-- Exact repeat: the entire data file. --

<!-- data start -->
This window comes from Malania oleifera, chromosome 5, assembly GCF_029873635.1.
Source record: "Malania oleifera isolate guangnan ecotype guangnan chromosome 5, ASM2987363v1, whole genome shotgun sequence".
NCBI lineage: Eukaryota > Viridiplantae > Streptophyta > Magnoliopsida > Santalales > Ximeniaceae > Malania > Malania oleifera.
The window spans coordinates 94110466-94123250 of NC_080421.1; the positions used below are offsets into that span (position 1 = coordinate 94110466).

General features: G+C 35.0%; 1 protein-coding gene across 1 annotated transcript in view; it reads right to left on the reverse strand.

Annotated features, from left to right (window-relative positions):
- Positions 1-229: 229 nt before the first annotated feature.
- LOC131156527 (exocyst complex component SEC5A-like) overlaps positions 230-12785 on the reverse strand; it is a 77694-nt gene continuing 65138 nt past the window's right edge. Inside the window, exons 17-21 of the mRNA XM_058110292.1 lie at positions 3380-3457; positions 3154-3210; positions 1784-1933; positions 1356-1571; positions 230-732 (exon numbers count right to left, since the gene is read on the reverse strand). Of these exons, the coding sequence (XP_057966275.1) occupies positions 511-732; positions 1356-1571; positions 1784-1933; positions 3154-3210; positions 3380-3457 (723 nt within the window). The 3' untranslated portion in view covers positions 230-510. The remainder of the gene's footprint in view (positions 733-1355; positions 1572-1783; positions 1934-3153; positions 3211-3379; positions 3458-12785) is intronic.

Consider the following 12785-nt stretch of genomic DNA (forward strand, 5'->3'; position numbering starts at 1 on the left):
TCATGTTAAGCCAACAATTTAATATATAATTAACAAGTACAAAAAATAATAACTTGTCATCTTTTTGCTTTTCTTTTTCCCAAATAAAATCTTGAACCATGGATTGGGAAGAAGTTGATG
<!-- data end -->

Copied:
This window comes from Malania oleifera, chromosome 5, assembly GCF_029873635.1.
Source record: "Malania oleifera isolate guangnan ecotype guangnan chromosome 5, ASM2987363v1, whole genome shotgun sequence".
NCBI lineage: Eukaryota > Viridiplantae > Streptophyta > Magnoliopsida > Santalales > Ximeniaceae > Malania > Malania oleifera.
The window spans coordinates 94110466-94123250 of NC_080421.1; the positions used below are offsets into that span (position 1 = coordinate 94110466).

General features: G+C 35.0%; 1 protein-coding gene across 1 annotated transcript in view; it reads right to left on the reverse strand.

Annotated features, from left to right (window-relative positions):
- Positions 1-229: 229 nt before the first annotated feature.
- LOC131156527 (exocyst complex component SEC5A-like) overlaps positions 230-12785 on the reverse strand; it is a 77694-nt gene continuing 65138 nt past the window's right edge. Inside the window, exons 17-21 of the mRNA XM_058110292.1 lie at positions 3380-3457; positions 3154-3210; positions 1784-1933; positions 1356-1571; positions 230-732 (exon numbers count right to left, since the gene is read on the reverse strand). Of these exons, the coding sequence (XP_057966275.1) occupies positions 511-732; positions 1356-1571; positions 1784-1933; positions 3154-3210; positions 3380-3457 (723 nt within the window). The 3' untranslated portion in view covers positions 230-510. The remainder of the gene's footprint in view (positions 733-1355; positions 1572-1783; positions 1934-3153; positions 3211-3379; positions 3458-12785) is intronic.

Consider the following 12785-nt stretch of genomic DNA (forward strand, 5'->3'; position numbering starts at 1 on the left):
TCATGTTAAGCCAACAATTTAATATATAATTAACAAGTACAAAAAATAATAACTTGTCATCTTTTTGCTTTTCTTTTTCCCAAATAAAATCTTGAACCATGGATTGGGAAGAAGTTGATG